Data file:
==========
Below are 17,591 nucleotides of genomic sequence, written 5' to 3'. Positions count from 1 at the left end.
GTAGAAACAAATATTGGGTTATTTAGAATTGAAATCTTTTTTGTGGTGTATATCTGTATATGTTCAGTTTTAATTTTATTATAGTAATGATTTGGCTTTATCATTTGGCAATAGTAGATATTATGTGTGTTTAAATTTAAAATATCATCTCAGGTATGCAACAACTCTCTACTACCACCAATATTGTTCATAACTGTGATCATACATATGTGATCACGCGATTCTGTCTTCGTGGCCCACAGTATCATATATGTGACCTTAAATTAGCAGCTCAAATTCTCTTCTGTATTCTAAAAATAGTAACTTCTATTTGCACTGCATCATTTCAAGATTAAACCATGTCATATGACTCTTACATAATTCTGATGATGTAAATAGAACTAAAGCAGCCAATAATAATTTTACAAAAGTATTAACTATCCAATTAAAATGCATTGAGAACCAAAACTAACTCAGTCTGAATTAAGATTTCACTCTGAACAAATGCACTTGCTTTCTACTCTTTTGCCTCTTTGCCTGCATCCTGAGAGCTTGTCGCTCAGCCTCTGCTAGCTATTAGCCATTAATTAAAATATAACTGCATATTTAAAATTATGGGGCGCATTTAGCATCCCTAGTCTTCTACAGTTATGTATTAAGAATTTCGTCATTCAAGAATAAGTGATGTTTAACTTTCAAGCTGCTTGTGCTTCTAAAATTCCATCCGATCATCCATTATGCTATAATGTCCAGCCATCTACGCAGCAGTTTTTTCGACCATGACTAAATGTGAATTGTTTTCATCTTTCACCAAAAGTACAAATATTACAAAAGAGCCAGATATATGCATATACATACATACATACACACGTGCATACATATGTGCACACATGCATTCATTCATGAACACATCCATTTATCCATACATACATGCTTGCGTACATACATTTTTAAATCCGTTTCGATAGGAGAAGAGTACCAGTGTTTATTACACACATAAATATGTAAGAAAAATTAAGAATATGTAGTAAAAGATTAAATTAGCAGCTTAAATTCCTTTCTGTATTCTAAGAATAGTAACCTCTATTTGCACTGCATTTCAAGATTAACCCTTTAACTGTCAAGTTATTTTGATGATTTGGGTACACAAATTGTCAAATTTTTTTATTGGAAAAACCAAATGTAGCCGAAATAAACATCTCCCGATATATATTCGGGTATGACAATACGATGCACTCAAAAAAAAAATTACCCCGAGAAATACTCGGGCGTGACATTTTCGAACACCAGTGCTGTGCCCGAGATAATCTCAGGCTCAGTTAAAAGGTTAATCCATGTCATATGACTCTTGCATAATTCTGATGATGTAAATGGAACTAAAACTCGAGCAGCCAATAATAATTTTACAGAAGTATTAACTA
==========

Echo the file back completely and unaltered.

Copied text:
Below are 17,591 nucleotides of genomic sequence, written 5' to 3'. Positions count from 1 at the left end.
GTAGAAACAAATATTGGGTTATTTAGAATTGAAATCTTTTTTGTGGTGTATATCTGTATATGTTCAGTTTTAATTTTATTATAGTAATGATTTGGCTTTATCATTTGGCAATAGTAGATATTATGTGTGTTTAAATTTAAAATATCATCTCAGGTATGCAACAACTCTCTACTACCACCAATATTGTTCATAACTGTGATCATACATATGTGATCACGCGATTCTGTCTTCGTGGCCCACAGTATCATATATGTGACCTTAAATTAGCAGCTCAAATTCTCTTCTGTATTCTAAAAATAGTAACTTCTATTTGCACTGCATCATTTCAAGATTAAACCATGTCATATGACTCTTACATAATTCTGATGATGTAAATAGAACTAAAGCAGCCAATAATAATTTTACAAAAGTATTAACTATCCAATTAAAATGCATTGAGAACCAAAACTAACTCAGTCTGAATTAAGATTTCACTCTGAACAAATGCACTTGCTTTCTACTCTTTTGCCTCTTTGCCTGCATCCTGAGAGCTTGTCGCTCAGCCTCTGCTAGCTATTAGCCATTAATTAAAATATAACTGCATATTTAAAATTATGGGGCGCATTTAGCATCCCTAGTCTTCTACAGTTATGTATTAAGAATTTCGTCATTCAAGAATAAGTGATGTTTAACTTTCAAGCTGCTTGTGCTTCTAAAATTCCATCCGATCATCCATTATGCTATAATGTCCAGCCATCTACGCAGCAGTTTTTTCGACCATGACTAAATGTGAATTGTTTTCATCTTTCACCAAAAGTACAAATATTACAAAAGAGCCAGATATATGCATATACATACATACATACACACGTGCATACATATGTGCACACATGCATTCATTCATGAACACATCCATTTATCCATACATACATGCTTGCGTACATACATTTTTAAATCCGTTTCGATAGGAGAAGAGTACCAGTGTTTATTACACACATAAATATGTAAGAAAAATTAAGAATATGTAGTAAAAGATTAAATTAGCAGCTTAAATTCCTTTCTGTATTCTAAGAATAGTAACCTCTATTTGCACTGCATTTCAAGATTAACCCTTTAACTGTCAAGTTATTTTGATGATTTGGGTACACAAATTGTCAAATTTTTTTATTGGAAAAACCAAATGTAGCCGAAATAAACATCTCCCGATATATATTCGGGTATGACAATACGATGCACTCAAAAAAAAAATTACCCCGAGAAATACTCGGGCGTGACATTTTCGAACACCAGTGCTGTGCCCGAGATAATCTCAGGCTCAGTTAAAAGGTTAATCCATGTCATATGACTCTTGCATAATTCTGATGATGTAAATGGAACTAAAACTCGAGCAGCCAATAATAATTTTACAGAAGTATTAACTA